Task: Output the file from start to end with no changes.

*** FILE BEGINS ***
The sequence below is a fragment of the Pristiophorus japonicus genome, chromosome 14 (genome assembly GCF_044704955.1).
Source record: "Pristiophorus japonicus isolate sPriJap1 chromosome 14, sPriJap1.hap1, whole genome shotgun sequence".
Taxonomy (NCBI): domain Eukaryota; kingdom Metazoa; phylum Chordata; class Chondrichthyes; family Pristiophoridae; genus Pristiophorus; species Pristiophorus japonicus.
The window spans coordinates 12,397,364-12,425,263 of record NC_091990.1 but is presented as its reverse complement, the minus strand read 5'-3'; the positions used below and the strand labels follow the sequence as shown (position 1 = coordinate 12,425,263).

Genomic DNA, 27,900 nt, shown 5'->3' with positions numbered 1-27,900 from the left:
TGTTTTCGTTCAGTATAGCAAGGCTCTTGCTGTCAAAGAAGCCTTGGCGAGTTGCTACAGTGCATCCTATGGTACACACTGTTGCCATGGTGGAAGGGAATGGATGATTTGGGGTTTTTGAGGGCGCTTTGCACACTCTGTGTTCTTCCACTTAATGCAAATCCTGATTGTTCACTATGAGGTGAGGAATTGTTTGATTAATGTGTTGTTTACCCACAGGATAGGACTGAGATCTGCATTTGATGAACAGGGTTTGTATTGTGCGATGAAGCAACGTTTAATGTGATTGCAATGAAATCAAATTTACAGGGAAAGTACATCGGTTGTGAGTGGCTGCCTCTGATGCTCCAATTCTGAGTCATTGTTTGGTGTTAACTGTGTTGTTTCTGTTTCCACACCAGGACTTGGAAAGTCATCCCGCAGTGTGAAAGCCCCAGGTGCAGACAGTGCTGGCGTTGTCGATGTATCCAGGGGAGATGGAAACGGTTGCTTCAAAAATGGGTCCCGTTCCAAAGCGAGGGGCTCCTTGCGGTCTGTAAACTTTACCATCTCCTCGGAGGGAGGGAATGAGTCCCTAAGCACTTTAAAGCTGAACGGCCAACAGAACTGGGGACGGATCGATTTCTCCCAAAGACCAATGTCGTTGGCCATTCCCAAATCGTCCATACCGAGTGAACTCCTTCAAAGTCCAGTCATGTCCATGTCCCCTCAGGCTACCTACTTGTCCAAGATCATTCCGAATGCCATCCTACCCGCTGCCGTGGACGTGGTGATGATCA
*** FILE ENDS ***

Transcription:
The sequence below is a fragment of the Pristiophorus japonicus genome, chromosome 14 (genome assembly GCF_044704955.1).
Source record: "Pristiophorus japonicus isolate sPriJap1 chromosome 14, sPriJap1.hap1, whole genome shotgun sequence".
Taxonomy (NCBI): domain Eukaryota; kingdom Metazoa; phylum Chordata; class Chondrichthyes; family Pristiophoridae; genus Pristiophorus; species Pristiophorus japonicus.
The window spans coordinates 12,397,364-12,425,263 of record NC_091990.1 but is presented as its reverse complement, the minus strand read 5'-3'; the positions used below and the strand labels follow the sequence as shown (position 1 = coordinate 12,425,263).

Genomic DNA, 27,900 nt, shown 5'->3' with positions numbered 1-27,900 from the left:
TGTTTTCGTTCAGTATAGCAAGGCTCTTGCTGTCAAAGAAGCCTTGGCGAGTTGCTACAGTGCATCCTATGGTACACACTGTTGCCATGGTGGAAGGGAATGGATGATTTGGGGTTTTTGAGGGCGCTTTGCACACTCTGTGTTCTTCCACTTAATGCAAATCCTGATTGTTCACTATGAGGTGAGGAATTGTTTGATTAATGTGTTGTTTACCCACAGGATAGGACTGAGATCTGCATTTGATGAACAGGGTTTGTATTGTGCGATGAAGCAACGTTTAATGTGATTGCAATGAAATCAAATTTACAGGGAAAGTACATCGGTTGTGAGTGGCTGCCTCTGATGCTCCAATTCTGAGTCATTGTTTGGTGTTAACTGTGTTGTTTCTGTTTCCACACCAGGACTTGGAAAGTCATCCCGCAGTGTGAAAGCCCCAGGTGCAGACAGTGCTGGCGTTGTCGATGTATCCAGGGGAGATGGAAACGGTTGCTTCAAAAATGGGTCCCGTTCCAAAGCGAGGGGCTCCTTGCGGTCTGTAAACTTTACCATCTCCTCGGAGGGAGGGAATGAGTCCCTAAGCACTTTAAAGCTGAACGGCCAACAGAACTGGGGACGGATCGATTTCTCCCAAAGACCAATGTCGTTGGCCATTCCCAAATCGTCCATACCGAGTGAACTCCTTCAAAGTCCAGTCATGTCCATGTCCCCTCAGGCTACCTACTTGTCCAAGATCATTCCGAATGCCATCCTACCCGCTGCCGTGGACGTGGTGATGATCA